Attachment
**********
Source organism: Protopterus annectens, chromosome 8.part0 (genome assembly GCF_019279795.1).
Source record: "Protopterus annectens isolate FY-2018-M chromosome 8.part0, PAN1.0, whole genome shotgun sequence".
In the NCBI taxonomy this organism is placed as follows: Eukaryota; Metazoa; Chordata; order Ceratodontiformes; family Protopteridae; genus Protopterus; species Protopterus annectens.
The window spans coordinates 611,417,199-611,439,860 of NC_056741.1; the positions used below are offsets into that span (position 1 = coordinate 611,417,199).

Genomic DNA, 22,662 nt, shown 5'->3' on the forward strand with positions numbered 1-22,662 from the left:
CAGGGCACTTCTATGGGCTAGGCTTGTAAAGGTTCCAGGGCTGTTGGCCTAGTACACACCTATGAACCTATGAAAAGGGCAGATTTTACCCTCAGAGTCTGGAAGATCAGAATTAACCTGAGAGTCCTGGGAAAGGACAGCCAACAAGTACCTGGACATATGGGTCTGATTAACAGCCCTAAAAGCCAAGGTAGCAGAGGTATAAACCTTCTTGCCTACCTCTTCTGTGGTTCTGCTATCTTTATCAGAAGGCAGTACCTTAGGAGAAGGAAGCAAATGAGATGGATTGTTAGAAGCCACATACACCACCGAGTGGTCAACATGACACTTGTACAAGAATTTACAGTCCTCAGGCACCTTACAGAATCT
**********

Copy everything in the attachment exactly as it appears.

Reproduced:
Source organism: Protopterus annectens, chromosome 8.part0 (genome assembly GCF_019279795.1).
Source record: "Protopterus annectens isolate FY-2018-M chromosome 8.part0, PAN1.0, whole genome shotgun sequence".
In the NCBI taxonomy this organism is placed as follows: Eukaryota; Metazoa; Chordata; order Ceratodontiformes; family Protopteridae; genus Protopterus; species Protopterus annectens.
The window spans coordinates 611,417,199-611,439,860 of NC_056741.1; the positions used below are offsets into that span (position 1 = coordinate 611,417,199).

Genomic DNA, 22,662 nt, shown 5'->3' on the forward strand with positions numbered 1-22,662 from the left:
CAGGGCACTTCTATGGGCTAGGCTTGTAAAGGTTCCAGGGCTGTTGGCCTAGTACACACCTATGAACCTATGAAAAGGGCAGATTTTACCCTCAGAGTCTGGAAGATCAGAATTAACCTGAGAGTCCTGGGAAAGGACAGCCAACAAGTACCTGGACATATGGGTCTGATTAACAGCCCTAAAAGCCAAGGTAGCAGAGGTATAAACCTTCTTGCCTACCTCTTCTGTGGTTCTGCTATCTTTATCAGAAGGCAGTACCTTAGGAGAAGGAAGCAAATGAGATGGATTGTTAGAAGCCACATACACCACCGAGTGGTCAACATGACACTTGTACAAGAATTTACAGTCCTCAGGCACCTTACAGAATCT